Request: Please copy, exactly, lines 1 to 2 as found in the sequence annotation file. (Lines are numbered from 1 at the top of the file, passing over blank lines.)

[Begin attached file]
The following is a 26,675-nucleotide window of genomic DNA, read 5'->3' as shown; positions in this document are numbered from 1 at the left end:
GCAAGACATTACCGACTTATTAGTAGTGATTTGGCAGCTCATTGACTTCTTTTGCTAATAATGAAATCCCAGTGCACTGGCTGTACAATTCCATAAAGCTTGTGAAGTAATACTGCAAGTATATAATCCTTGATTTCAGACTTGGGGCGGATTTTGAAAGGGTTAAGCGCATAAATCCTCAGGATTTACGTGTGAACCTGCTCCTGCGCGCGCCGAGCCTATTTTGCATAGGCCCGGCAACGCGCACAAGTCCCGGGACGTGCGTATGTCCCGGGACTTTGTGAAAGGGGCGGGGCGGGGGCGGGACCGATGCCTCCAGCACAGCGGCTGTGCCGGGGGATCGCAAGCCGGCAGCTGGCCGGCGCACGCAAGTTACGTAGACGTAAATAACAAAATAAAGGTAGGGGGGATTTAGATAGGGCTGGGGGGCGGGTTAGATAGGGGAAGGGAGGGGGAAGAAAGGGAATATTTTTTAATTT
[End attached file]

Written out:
The following is a 26,675-nucleotide window of genomic DNA, read 5'->3' as shown; positions in this document are numbered from 1 at the left end:
GCAAGACATTACCGACTTATTAGTAGTGATTTGGCAGCTCATTGACTTCTTTTGCTAATAATGAAATCCCAGTGCACTGGCTGTACAATTCCATAAAGCTTGTGAAGTAATACTGCAAGTATATAATCCTTGATTTCAGACTTGGGGCGGATTTTGAAAGGGTTAAGCGCATAAATCCTCAGGATTTACGTGTGAACCTGCTCCTGCGCGCGCCGAGCCTATTTTGCATAGGCCCGGCAACGCGCACAAGTCCCGGGACGTGCGTATGTCCCGGGACTTTGTGAAAGGGGCGGGGCGGGGGCGGGACCGATGCCTCCAGCACAGCGGCTGTGCCGGGGGATCGCAAGCCGGCAGCTGGCCGGCGCACGCAAGTTACGTAGACGTAAATAACAAAATAAAGGTAGGGGGGATTTAGATAGGGCTGGGGGGCGGGTTAGATAGGGGAAGGGAGGGGGAAGAAAGGGAATATTTTTTAATTT